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(The following article originally appeared on the Sitka Bicycle Friendly Community Coalition website, Celebrate Sitka Cycling, on May 14, 2012.)

In 2008, Sitka became the first Alaska community to earn a Bicycle Friendly Community award. On Monday, May 14, Sitka became the first Alaska community to earn a renewal of its Bicycle Friendly Community designation.

With Monday’s national announcement to kick off National Bike to Work Week, Sitka maintained its bronze level designation in the Bicycle Friendly Community program run by the League of American Bicyclists. Sitka now is one of three recognized communities in Alaska (Anchorage earned a BFC designation in 2009 and Juneau in 2011, also at the bronze level). There currently are 214 communities in 47 states with Bicycle Friendly Community designations (at the platinum, gold, silver and bronze levels). Sitka’s award is good for four years, expiring in February 2016.

“Sitka is pleased to once again receive recognition as a Bicycle Friendly Community and the first city in Alaska to be a repeat recipient,” Sitka Mayor Cheryl Westover said. “Thanks to the many Sitkans who actively support bicycling.”

“This is great news and a great time to thank everyone involved in helping us reach this Sitka Health Summit goal,” said Doug Osborne, who coordinates the Sitka Bicycle Friendly Community Coalition. “Just the other day, I heard a visitor say how neat it was to see all the people in Sitka who are getting around on bikes. I have to agree, because there so many benefits that come from biking and being a bicycle-friendly town. I’m grateful to everyone who helped us get this designation and the positive national attention that comes with it.”

Sitka first applied for the Bicycle Friendly Community program as one of the community health priority projects chosen during the 2007 Sitka Health Summit, and it was the first project completed. The 2011 Sitka Health Summit supported renewing Sitka’s status as a Bicycle Friendly Community. The 2012 Sitka Health Summit takes place on Oct. 3-6 at a variety of locations around Sitka. Over the past five years, the Sitka Health Summit resulted in high-profile projects such as starting the Sitka Farmers Market, expanding community gardens in Sitka, supporting the Hames Athletic and Wellness Center, bringing local businesses and insurance companies together to promote employee wellness programs, the Choose Respect mural about domestic violence prevention, planting fruit trees in Sitka and the award-winning Fish to Schools project.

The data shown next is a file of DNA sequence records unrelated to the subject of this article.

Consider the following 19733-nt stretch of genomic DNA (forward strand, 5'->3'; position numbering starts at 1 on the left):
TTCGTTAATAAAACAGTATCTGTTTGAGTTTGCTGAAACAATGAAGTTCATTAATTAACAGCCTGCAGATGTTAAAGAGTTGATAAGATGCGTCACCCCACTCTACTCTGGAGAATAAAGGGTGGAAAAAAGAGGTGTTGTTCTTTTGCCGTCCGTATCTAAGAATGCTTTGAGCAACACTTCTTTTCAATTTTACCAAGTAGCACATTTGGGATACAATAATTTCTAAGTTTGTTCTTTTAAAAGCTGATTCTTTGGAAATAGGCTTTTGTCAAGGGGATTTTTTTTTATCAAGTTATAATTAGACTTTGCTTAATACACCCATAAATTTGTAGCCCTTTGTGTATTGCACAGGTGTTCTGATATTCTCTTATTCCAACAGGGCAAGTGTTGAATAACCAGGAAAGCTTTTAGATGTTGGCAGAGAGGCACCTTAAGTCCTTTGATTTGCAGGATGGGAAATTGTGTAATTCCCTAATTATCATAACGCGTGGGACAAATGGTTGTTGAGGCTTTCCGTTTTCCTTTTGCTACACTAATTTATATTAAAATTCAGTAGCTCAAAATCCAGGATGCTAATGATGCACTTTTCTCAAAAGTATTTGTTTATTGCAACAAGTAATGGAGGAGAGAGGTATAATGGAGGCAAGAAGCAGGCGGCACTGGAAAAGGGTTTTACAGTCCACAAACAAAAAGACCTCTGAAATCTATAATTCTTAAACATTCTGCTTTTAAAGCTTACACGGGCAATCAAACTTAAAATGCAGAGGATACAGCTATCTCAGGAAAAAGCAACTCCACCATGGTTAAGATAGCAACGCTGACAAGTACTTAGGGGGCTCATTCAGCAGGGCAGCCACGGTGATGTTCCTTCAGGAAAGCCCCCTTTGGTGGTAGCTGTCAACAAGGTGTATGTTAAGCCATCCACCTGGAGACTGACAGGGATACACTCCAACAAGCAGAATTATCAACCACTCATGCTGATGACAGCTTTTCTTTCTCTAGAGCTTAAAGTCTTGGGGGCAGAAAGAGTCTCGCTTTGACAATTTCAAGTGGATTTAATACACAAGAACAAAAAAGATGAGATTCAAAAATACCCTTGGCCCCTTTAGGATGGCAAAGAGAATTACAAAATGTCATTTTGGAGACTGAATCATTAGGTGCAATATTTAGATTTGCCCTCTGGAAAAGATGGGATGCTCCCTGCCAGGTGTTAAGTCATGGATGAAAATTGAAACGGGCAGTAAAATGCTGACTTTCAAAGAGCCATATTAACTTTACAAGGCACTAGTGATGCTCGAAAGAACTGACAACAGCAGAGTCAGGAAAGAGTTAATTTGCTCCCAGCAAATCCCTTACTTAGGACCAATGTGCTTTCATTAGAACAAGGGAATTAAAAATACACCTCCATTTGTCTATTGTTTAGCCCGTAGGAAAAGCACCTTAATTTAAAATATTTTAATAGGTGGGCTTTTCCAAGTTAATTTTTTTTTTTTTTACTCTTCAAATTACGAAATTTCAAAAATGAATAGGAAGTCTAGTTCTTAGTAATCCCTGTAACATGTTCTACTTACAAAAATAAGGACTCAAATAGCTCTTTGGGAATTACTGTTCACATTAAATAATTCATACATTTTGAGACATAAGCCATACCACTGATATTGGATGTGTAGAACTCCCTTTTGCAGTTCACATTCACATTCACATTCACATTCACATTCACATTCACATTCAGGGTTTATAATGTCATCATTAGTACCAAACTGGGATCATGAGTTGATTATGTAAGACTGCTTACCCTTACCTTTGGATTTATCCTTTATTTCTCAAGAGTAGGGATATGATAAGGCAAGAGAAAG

“First and foremost, thanks to the bicycle commuters who are now riding to work at almost 10 times the national average,” Osborne said. “Secondly, thanks to the courteous motorists who are sharing the road. And lastly, thanks to all the groups, workplaces, schools, shops and individuals who have made various contributions over the years.”

In the application feedback form provided by the League of American Bicyclists, Sitka received high marks for its number of regular bike commuters (4.9 percent, nearly 10 times the national average and five times the state average), Sitka’s promotion of National Bike Month events in May, the Share-the-Road and Be Safe Be Seen education campaigns, cycling workshops, the low number of motor vehicle/bicyclist crashes (only eight in five years reported to Sitka Police), and for several unique cycling events. The Sitka campus of the SouthEast Alaska Regional Health Consortium (SEARHC), Sitka’s largest employer, earned a bronze level Bicycle Friendly Business designation in September 2011.

“One of the things that impressed our reviewers about Sitka is the one-of-a-kind local biking events, like the Winter Cycling Celebration,” said Bill Nesper, Vice President of Programs for the League of American Bicyclists. “Events like this really help people see that biking is a great way to get around for transportation and recreation all year round.”

In order to earn a Bicycle Friendly Community designation, communities have to complete an application that covers five main focus areas called The Five E’s — Engineering, Education, Encouragement, Enforcement and Evaluation/Planning. There are more than 100 questions in the application, asking everything from how many miles of bike lanes to how many schools participate in the Safe Routes To School program. Communities also are asked about their biking or non-motorized transportation plans and how they are meeting their goals.

Monday’s announcement saw 49 communities earn new, improve or maintain current Bicycle Friendly Community designations. The Bicycle Friendly Community program is part of the larger Bicycle Friendly America program that includes Bicycle Friendly State, Bicycle Friendly Business and Bicycle Friendly University designations. In addition to the League of American Bicyclists, the Bicycle Friendly America program is supported by Bikes Belong and Trek Bicycle’s One World Two Wheels Campaign.